Morphometric characterization of the neuromuscular junction of rodents intoxicated with 2,4-dithiobiuret: evidence that nerve terminal recycling processes contribute to muscle weakness.
ABSTRACT 2,4-Dithiobiuret (DTB) causes ascending motor weakness when given chronically to rodents. In muscles of animals with DTB-induced weakness, quantal release of acetylcholine (ACh) is impaired. We examined in detail the structural changes that occurred at neuromuscular junctions and their associated Schwann cells of extensor digitorum longus (EDL) muscles of male rats treated with DTB to the onset of muscle weakness, 5-8 days. Our objective was to assess the involvement of the Schwann cells and to determine the most likely primary targets of DTB. At the onset of muscle weakness, nerve terminals exhibited some enlarged regions, but did not sprout. Terminal Schwann cells became flatter and expanded to cover most of the endplate. The extent of invasion of the synaptic cleft by Schwann cell processes was not significantly different from controls; extension of Schwann cell sprouts away from the junction was not seen. Thus, the morphology of the Schwann cells, although clearly affected by DTB, does not suggest that they contribute directly to the physiological defects of DTB-treated terminals. Abnormal tubulovesicular structures or tangles of neurofilaments were clustered in the centers of about 25% of treated terminals. Fewer synaptic vesicles occupied the region opposite the postsynaptic folds. Vesicle volumes were variable and included some very large vesicles, corresponding with the variable MEPP amplitudes reported previously for terminals of DTB-treated rodents. The postsynaptic area stained by rhodamine-labeled alpha-bungarotoxin expanded with terminal swelling, apparently by unpleating of the postsynaptic folds. No loss of ACh receptors or spread of ACh receptors beyond terminal boundaries was detected. Morphometric data are consistent with the conclusion that DTB affects, either directly or indirectly, vesicular release of ACh and the subsequent vesicular recycling process.
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ABSTRACT: (1) Intracellular micro-electrodes and electron-microscopy were used to study normal and denervated end-plates in rat diaphragm muscle fibres. (2) In normal muscles 84.5 to 100% of the micro-electrode insertions were sufficiently close to the neuromuscular junction to detect miniature end-plate potentials. The structure of the normal neuromuscular junction had the usual 3-cell arrangement: muscle with synaptic folds, axon and Schwann cell. (3) Within one day after section of the phrenic nerve, the axon disintegrated and miniature end-plate potentials ceased to occur. Subsequently, miniature potentials were not observed at denervated end-plates, except during the third week after denervation, at which time a low-frequency discharge was seen in eight out of 770 fibres. The miniature potentials at these end-plates resembled those at normal junctions, and were presumably also due to acetylcholine acting on the muscle membrane. (4) The synaptic folds remain for several months after denervation, and serve to identify electron-microscopically the denervated end-plate. After prolonged denervation (> 3 weeks), when miniature end-plate potentials were never observed, there was generally no cell overlying the synaptic folds. (5) During the first 3 weeks after denervation, a nucleated cell, presumably the Schwann cell, was in close contact with the muscle. 'Schwann-muscle' contacts were observed in muscle without miniature end-plate potentials. (6) Electron microscopy of a portion of denervated muscle, which included a fibre with miniature potentials, showed that the fibre had extensive 'Schwann-muscle' contacts. (7) It is concluded that the Schwann cell is the source of the packages of acetylcholine which evoke miniature end-plate potentials in denervated muscle. Since the Schwann cell was in contact with muscle fibres without miniature potentials, it appears that the presence of the Schwann cell is a necessary, but not a sufficient, condition for the production of miniature potentials at denervated end-plates.Proceedings of the Royal Society of London. Series B, Containing papers of a Biological character. Royal Society (Great Britain) 03/1968; 169(16):289-306.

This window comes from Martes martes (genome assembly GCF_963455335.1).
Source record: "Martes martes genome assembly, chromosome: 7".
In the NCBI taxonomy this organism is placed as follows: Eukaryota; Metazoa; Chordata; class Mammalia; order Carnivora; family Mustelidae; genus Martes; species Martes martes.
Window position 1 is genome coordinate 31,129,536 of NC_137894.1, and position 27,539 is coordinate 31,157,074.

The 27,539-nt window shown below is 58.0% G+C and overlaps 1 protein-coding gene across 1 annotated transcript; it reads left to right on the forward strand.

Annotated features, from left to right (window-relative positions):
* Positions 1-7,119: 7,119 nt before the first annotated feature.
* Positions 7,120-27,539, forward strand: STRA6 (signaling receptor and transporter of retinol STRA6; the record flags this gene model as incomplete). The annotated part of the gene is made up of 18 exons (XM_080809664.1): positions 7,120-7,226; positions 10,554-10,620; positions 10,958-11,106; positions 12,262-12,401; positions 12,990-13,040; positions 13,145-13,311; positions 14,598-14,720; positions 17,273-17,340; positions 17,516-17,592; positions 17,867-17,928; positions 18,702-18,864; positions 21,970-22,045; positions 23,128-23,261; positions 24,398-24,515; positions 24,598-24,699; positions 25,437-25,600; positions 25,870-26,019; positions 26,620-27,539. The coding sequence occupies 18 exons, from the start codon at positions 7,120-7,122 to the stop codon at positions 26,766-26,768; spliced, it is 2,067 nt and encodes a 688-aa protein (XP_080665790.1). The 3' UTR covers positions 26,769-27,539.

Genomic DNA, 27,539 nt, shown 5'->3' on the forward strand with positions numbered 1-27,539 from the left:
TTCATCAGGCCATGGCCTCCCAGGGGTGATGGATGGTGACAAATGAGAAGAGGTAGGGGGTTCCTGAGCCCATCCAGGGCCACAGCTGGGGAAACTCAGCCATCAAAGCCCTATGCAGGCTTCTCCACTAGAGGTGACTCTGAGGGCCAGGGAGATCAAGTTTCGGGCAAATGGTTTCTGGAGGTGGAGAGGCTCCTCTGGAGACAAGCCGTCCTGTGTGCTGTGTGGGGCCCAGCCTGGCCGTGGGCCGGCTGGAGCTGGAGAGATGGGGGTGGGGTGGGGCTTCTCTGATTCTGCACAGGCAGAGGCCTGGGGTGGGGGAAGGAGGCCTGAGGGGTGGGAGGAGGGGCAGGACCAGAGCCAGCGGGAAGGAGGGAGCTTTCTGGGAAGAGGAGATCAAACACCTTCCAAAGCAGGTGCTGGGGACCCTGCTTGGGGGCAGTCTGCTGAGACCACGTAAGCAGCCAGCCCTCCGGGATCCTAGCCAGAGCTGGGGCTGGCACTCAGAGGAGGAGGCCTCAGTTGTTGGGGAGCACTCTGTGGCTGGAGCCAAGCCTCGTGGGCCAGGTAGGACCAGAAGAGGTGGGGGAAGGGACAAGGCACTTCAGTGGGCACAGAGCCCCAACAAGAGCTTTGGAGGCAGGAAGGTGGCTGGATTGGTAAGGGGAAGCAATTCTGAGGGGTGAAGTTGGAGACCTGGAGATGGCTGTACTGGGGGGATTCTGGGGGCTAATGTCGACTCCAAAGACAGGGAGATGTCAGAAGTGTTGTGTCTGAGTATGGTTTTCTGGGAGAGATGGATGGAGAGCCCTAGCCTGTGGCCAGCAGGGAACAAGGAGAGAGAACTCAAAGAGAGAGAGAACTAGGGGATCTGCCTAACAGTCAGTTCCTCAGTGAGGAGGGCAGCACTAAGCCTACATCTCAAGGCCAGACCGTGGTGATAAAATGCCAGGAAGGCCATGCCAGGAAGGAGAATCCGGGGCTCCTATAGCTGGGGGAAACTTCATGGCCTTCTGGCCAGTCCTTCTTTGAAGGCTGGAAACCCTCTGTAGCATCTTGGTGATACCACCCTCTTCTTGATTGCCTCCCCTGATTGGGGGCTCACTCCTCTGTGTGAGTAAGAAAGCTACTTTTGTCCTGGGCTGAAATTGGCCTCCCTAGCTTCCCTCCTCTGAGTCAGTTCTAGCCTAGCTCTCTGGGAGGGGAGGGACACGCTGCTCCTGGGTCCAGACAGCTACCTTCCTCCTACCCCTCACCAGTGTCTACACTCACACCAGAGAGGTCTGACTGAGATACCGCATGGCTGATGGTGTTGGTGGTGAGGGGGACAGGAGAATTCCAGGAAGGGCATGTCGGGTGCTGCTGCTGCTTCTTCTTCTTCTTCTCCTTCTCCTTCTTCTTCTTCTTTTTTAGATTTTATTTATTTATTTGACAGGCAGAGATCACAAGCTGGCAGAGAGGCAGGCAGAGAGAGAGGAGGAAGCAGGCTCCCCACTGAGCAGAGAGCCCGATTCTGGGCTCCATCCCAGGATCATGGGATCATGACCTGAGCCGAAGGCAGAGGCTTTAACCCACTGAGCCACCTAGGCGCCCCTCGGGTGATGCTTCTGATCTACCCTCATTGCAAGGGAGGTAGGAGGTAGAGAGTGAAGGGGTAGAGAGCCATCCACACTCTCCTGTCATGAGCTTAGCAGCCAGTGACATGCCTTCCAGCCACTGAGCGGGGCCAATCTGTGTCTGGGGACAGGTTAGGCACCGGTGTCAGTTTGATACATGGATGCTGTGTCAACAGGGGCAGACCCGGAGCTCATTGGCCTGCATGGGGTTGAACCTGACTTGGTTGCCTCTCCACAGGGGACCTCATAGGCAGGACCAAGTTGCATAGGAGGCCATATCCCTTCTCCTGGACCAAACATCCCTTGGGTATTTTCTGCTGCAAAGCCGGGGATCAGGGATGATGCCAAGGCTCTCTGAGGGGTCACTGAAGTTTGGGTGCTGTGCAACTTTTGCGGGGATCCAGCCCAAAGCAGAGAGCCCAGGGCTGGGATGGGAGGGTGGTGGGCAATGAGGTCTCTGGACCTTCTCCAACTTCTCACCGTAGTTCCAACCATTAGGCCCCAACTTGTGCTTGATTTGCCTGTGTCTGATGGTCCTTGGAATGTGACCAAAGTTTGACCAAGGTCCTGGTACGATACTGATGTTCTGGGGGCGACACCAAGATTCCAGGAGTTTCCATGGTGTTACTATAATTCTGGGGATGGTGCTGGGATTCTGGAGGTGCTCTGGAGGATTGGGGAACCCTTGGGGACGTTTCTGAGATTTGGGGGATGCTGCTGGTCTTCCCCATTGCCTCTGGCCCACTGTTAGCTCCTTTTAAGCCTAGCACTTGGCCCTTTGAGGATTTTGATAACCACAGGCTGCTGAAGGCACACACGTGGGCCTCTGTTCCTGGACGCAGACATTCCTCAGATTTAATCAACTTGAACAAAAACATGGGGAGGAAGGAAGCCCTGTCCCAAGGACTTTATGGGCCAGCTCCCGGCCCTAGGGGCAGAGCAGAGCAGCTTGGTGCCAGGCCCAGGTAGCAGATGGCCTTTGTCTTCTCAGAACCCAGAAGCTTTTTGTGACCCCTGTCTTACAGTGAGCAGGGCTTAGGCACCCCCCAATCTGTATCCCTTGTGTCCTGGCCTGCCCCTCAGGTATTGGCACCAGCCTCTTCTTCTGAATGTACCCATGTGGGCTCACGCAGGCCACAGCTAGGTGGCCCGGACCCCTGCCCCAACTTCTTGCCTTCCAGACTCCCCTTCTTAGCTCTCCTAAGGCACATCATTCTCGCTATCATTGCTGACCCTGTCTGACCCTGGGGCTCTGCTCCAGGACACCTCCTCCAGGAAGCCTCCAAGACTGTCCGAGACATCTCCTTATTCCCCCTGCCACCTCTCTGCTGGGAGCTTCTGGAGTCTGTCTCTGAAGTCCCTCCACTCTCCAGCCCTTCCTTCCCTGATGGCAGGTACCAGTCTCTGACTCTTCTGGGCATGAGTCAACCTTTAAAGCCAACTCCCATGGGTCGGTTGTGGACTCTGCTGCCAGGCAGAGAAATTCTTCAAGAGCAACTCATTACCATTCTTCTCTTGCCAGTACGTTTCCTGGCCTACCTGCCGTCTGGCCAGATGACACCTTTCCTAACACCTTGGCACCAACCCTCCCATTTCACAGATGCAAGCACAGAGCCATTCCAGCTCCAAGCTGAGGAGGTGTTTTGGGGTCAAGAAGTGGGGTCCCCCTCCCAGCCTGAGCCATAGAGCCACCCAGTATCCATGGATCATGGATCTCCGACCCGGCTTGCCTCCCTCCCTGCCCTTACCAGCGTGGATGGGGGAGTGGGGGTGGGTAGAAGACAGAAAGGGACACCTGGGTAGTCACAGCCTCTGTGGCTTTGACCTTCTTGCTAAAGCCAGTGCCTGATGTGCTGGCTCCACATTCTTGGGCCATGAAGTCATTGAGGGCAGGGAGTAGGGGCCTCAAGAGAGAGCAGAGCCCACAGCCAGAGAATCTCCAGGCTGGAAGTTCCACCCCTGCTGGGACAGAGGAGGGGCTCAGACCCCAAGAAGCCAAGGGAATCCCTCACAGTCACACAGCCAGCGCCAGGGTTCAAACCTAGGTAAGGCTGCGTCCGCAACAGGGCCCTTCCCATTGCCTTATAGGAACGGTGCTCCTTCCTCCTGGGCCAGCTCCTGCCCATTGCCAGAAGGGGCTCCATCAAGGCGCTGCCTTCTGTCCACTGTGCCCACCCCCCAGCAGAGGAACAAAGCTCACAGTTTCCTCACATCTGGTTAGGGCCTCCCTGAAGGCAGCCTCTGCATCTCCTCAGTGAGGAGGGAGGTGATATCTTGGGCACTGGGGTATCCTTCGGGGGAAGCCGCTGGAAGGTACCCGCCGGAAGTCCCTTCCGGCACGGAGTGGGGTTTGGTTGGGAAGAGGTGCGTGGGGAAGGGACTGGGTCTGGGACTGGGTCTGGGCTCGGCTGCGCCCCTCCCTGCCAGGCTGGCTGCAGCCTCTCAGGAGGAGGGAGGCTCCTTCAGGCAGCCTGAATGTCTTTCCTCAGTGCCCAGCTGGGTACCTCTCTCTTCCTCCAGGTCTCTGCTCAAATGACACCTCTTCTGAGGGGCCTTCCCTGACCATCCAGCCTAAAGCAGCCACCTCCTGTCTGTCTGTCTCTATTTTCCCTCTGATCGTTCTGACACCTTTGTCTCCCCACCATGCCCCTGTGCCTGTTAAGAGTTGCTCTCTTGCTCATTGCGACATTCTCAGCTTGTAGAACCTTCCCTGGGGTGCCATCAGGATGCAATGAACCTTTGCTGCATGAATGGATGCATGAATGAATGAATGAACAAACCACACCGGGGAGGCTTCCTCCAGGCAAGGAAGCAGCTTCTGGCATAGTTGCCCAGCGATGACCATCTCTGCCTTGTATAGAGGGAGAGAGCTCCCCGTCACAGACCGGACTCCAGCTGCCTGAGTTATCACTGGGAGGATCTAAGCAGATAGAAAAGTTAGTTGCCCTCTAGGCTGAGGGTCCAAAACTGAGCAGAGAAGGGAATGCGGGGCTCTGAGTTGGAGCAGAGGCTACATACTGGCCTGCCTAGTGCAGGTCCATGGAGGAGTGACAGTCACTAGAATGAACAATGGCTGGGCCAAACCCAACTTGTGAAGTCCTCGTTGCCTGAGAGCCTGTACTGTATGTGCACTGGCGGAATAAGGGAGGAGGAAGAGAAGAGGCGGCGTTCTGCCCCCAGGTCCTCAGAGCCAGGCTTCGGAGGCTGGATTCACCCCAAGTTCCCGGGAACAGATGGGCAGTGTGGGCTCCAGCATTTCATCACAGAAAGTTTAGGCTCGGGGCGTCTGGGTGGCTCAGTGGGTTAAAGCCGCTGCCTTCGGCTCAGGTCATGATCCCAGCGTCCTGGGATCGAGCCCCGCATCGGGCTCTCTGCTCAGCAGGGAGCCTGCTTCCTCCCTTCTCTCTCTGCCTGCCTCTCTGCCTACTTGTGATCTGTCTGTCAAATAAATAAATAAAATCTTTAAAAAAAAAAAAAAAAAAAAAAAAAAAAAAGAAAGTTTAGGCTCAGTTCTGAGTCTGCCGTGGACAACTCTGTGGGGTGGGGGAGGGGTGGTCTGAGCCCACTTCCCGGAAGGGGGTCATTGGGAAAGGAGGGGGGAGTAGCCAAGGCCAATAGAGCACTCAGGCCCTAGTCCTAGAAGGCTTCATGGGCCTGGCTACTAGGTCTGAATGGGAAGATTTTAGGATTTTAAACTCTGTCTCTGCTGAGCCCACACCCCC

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ABSTRACT: The osmium-bridging properties of thiocarbohydrazide have been used to bind additional osmium to a variety of soft tissue surfaces before critical-point drying. The procedure gives satisfactory protection to specimens under a scanning electron beam at accelerating voltages between 5 and 25 kV and provides the microscopist with a simple, efficient, and economical alternative to evaporative coating with other heavy metals prior to analysis in the scanning electron microscope.Journal of Ultrastructure Research 12/1973; 45(3):254-8.
Article: Quantal release of serotonin.[show abstract] [hide abstract]
ABSTRACT: We have studied the origin of quantal variability for small synaptic vesicles (SSVs) and large dense-cored vesicles (LDCVs). As a model, we used serotonergic Retzius neurons of leech that allow for combined amperometrical and morphological analyses of quantal transmitter release. We find that the transmitter amount released by a SSV varies proportionally to the volume of the vesicle, suggesting that serotonin is stored at a constant intravesicular concentration and is completely discharged during exocytosis. Transmitter discharge from LDCVs shows a higher degree of variability than is expected from their size distribution, and bulk release from LDCVs is slower than release from SSVs. On average, differences in the transmitter amount released from SSVs and LDCVs are proportional to the size differences of the organelles, suggesting that transmitter is stored at similar concentrations in SSVs and LDCVs.Neuron 11/2000; 28(1):205-20. · 15.77 Impact Factor